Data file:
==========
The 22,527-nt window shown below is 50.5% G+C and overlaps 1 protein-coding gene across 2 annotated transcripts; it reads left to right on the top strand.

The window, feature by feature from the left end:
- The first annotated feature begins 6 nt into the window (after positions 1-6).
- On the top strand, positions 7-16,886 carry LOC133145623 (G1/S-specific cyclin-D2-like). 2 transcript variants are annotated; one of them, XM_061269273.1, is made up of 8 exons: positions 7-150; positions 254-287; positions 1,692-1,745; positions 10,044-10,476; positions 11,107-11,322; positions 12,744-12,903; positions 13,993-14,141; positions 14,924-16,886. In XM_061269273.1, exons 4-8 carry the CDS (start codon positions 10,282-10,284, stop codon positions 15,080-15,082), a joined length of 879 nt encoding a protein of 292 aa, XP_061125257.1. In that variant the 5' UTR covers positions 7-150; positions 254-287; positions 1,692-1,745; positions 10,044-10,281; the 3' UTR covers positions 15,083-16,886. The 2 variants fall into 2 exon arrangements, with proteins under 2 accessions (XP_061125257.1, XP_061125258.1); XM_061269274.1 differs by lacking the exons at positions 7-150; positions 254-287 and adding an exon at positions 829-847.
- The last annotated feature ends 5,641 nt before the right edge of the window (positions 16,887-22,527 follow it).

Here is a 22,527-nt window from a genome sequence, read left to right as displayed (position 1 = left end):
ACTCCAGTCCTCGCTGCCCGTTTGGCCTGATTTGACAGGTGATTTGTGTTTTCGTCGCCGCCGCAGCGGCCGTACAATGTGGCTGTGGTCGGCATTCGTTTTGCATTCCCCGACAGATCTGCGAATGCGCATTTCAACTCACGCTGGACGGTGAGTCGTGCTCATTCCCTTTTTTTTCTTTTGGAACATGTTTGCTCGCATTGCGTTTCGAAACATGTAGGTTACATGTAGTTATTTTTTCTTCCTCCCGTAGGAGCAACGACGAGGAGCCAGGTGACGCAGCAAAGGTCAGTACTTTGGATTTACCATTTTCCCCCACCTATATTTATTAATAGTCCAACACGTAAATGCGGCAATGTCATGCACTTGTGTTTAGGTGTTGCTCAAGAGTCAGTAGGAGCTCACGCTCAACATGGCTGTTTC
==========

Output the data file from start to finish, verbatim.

The 22,527-nt window shown below is 50.5% G+C and overlaps 1 protein-coding gene across 2 annotated transcripts; it reads left to right on the top strand.

The window, feature by feature from the left end:
- The first annotated feature begins 6 nt into the window (after positions 1-6).
- On the top strand, positions 7-16,886 carry LOC133145623 (G1/S-specific cyclin-D2-like). 2 transcript variants are annotated; one of them, XM_061269273.1, is made up of 8 exons: positions 7-150; positions 254-287; positions 1,692-1,745; positions 10,044-10,476; positions 11,107-11,322; positions 12,744-12,903; positions 13,993-14,141; positions 14,924-16,886. In XM_061269273.1, exons 4-8 carry the CDS (start codon positions 10,282-10,284, stop codon positions 15,080-15,082), a joined length of 879 nt encoding a protein of 292 aa, XP_061125257.1. In that variant the 5' UTR covers positions 7-150; positions 254-287; positions 1,692-1,745; positions 10,044-10,281; the 3' UTR covers positions 15,083-16,886. The 2 variants fall into 2 exon arrangements, with proteins under 2 accessions (XP_061125257.1, XP_061125258.1); XM_061269274.1 differs by lacking the exons at positions 7-150; positions 254-287 and adding an exon at positions 829-847.
- The last annotated feature ends 5,641 nt before the right edge of the window (positions 16,887-22,527 follow it).

Here is a 22,527-nt window from a genome sequence, read left to right as displayed (position 1 = left end):
ACTCCAGTCCTCGCTGCCCGTTTGGCCTGATTTGACAGGTGATTTGTGTTTTCGTCGCCGCCGCAGCGGCCGTACAATGTGGCTGTGGTCGGCATTCGTTTTGCATTCCCCGACAGATCTGCGAATGCGCATTTCAACTCACGCTGGACGGTGAGTCGTGCTCATTCCCTTTTTTTTCTTTTGGAACATGTTTGCTCGCATTGCGTTTCGAAACATGTAGGTTACATGTAGTTATTTTTTCTTCCTCCCGTAGGAGCAACGACGAGGAGCCAGGTGACGCAGCAAAGGTCAGTACTTTGGATTTACCATTTTCCCCCACCTATATTTATTAATAGTCCAACACGTAAATGCGGCAATGTCATGCACTTGTGTTTAGGTGTTGCTCAAGAGTCAGTAGGAGCTCACGCTCAACATGGCTGTTTC